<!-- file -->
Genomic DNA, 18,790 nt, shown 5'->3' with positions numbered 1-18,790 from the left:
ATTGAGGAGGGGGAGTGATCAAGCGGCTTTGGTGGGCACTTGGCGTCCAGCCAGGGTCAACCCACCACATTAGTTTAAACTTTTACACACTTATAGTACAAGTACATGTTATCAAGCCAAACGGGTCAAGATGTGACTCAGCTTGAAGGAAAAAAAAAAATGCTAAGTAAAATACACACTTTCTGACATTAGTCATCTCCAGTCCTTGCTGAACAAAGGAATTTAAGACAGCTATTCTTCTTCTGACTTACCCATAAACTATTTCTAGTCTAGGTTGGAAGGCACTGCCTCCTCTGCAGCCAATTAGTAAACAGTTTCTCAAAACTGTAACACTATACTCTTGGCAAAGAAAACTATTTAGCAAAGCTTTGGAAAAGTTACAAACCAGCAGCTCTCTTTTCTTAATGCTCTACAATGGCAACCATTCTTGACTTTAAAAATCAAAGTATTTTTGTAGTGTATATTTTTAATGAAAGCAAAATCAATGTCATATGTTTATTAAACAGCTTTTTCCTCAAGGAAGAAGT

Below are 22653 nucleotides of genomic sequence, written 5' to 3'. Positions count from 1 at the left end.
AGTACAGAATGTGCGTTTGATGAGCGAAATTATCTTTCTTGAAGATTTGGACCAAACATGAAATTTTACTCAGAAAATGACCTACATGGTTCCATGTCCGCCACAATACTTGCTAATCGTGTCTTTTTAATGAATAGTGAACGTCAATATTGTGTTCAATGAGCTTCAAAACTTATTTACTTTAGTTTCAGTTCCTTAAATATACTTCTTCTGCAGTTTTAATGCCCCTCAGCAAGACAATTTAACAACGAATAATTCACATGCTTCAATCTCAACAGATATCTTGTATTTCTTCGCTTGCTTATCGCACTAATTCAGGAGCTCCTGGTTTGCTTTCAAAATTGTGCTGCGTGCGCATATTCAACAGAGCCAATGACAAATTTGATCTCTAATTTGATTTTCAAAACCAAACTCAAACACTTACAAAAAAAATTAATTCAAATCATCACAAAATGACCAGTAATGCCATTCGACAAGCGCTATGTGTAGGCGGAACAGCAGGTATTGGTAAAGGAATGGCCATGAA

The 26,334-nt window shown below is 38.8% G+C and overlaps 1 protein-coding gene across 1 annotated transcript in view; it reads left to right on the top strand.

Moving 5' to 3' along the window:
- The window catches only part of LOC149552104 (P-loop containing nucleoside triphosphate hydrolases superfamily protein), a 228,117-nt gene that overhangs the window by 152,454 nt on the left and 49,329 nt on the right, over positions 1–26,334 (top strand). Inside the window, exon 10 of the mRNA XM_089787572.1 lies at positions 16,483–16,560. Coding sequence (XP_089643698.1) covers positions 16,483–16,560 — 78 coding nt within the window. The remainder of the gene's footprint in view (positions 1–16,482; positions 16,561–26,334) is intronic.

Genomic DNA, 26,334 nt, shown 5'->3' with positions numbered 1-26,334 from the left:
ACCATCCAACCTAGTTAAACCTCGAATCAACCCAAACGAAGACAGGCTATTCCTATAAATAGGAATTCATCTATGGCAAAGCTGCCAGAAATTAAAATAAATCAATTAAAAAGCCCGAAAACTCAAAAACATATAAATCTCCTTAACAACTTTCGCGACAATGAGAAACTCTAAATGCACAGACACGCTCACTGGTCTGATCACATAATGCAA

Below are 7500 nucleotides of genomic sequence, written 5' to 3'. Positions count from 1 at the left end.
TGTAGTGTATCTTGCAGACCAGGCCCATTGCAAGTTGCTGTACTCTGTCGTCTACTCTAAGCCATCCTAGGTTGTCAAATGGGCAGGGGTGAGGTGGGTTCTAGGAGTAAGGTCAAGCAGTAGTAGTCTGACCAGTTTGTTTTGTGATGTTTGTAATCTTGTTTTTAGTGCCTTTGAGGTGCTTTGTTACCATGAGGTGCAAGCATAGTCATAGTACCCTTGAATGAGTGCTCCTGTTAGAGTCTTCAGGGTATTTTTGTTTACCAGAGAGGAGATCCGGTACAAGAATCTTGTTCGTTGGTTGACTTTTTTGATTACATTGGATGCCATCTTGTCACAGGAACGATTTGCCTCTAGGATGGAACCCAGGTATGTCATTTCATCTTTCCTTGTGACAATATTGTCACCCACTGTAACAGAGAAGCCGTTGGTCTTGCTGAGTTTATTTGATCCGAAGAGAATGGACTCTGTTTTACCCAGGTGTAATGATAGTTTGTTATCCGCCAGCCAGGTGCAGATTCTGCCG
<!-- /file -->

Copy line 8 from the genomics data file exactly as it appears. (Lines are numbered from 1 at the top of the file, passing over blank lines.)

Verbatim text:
Genomic DNA, 26,334 nt, shown 5'->3' with positions numbered 1-26,334 from the left: